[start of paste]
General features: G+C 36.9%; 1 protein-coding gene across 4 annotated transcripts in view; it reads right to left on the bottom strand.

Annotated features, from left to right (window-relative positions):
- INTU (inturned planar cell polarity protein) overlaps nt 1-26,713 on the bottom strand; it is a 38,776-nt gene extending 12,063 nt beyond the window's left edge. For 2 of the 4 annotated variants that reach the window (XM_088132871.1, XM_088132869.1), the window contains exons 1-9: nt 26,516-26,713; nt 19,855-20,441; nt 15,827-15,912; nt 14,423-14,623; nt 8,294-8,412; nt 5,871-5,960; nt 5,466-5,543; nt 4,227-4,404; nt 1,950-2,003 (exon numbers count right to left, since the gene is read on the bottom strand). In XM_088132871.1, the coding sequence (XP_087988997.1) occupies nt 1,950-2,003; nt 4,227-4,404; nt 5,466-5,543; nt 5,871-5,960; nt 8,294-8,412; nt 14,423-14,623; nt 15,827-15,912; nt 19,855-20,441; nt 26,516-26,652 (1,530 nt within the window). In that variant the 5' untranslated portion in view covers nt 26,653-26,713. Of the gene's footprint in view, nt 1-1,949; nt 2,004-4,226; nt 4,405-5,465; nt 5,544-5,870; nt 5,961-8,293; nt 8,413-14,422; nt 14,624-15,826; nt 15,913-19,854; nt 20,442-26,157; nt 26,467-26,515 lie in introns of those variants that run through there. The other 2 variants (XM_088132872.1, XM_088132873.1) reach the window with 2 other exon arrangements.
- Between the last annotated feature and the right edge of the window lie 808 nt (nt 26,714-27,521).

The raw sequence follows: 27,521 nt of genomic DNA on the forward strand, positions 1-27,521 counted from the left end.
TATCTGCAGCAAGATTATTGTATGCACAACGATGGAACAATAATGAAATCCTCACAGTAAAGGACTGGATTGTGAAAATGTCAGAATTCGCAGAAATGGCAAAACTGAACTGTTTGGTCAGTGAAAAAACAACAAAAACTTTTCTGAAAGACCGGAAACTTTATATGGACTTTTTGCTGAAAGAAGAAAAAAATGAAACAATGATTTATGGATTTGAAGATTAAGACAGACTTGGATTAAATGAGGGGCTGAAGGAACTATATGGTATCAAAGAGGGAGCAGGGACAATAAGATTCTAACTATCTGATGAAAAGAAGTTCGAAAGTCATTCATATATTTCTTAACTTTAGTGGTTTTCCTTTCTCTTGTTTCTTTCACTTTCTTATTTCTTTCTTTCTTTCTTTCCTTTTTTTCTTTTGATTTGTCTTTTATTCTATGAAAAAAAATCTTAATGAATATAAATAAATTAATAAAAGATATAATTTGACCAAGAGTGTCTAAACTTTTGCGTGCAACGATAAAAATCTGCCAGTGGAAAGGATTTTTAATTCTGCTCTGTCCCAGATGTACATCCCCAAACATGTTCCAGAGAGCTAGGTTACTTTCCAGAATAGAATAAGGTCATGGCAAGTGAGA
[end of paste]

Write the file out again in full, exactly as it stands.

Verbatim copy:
General features: G+C 36.9%; 1 protein-coding gene across 4 annotated transcripts in view; it reads right to left on the bottom strand.

Annotated features, from left to right (window-relative positions):
- INTU (inturned planar cell polarity protein) overlaps nt 1-26,713 on the bottom strand; it is a 38,776-nt gene extending 12,063 nt beyond the window's left edge. For 2 of the 4 annotated variants that reach the window (XM_088132871.1, XM_088132869.1), the window contains exons 1-9: nt 26,516-26,713; nt 19,855-20,441; nt 15,827-15,912; nt 14,423-14,623; nt 8,294-8,412; nt 5,871-5,960; nt 5,466-5,543; nt 4,227-4,404; nt 1,950-2,003 (exon numbers count right to left, since the gene is read on the bottom strand). In XM_088132871.1, the coding sequence (XP_087988997.1) occupies nt 1,950-2,003; nt 4,227-4,404; nt 5,466-5,543; nt 5,871-5,960; nt 8,294-8,412; nt 14,423-14,623; nt 15,827-15,912; nt 19,855-20,441; nt 26,516-26,652 (1,530 nt within the window). In that variant the 5' untranslated portion in view covers nt 26,653-26,713. Of the gene's footprint in view, nt 1-1,949; nt 2,004-4,226; nt 4,405-5,465; nt 5,544-5,870; nt 5,961-8,293; nt 8,413-14,422; nt 14,624-15,826; nt 15,913-19,854; nt 20,442-26,157; nt 26,467-26,515 lie in introns of those variants that run through there. The other 2 variants (XM_088132872.1, XM_088132873.1) reach the window with 2 other exon arrangements.
- Between the last annotated feature and the right edge of the window lie 808 nt (nt 26,714-27,521).

The raw sequence follows: 27,521 nt of genomic DNA on the forward strand, positions 1-27,521 counted from the left end.
TATCTGCAGCAAGATTATTGTATGCACAACGATGGAACAATAATGAAATCCTCACAGTAAAGGACTGGATTGTGAAAATGTCAGAATTCGCAGAAATGGCAAAACTGAACTGTTTGGTCAGTGAAAAAACAACAAAAACTTTTCTGAAAGACCGGAAACTTTATATGGACTTTTTGCTGAAAGAAGAAAAAAATGAAACAATGATTTATGGATTTGAAGATTAAGACAGACTTGGATTAAATGAGGGGCTGAAGGAACTATATGGTATCAAAGAGGGAGCAGGGACAATAAGATTCTAACTATCTGATGAAAAGAAGTTCGAAAGTCATTCATATATTTCTTAACTTTAGTGGTTTTCCTTTCTCTTGTTTCTTTCACTTTCTTATTTCTTTCTTTCTTTCTTTCCTTTTTTTCTTTTGATTTGTCTTTTATTCTATGAAAAAAAATCTTAATGAATATAAATAAATTAATAAAAGATATAATTTGACCAAGAGTGTCTAAACTTTTGCGTGCAACGATAAAAATCTGCCAGTGGAAAGGATTTTTAATTCTGCTCTGTCCCAGATGTACATCCCCAAACATGTTCCAGAGAGCTAGGTTACTTTCCAGAATAGAATAAGGTCATGGCAAGTGAGA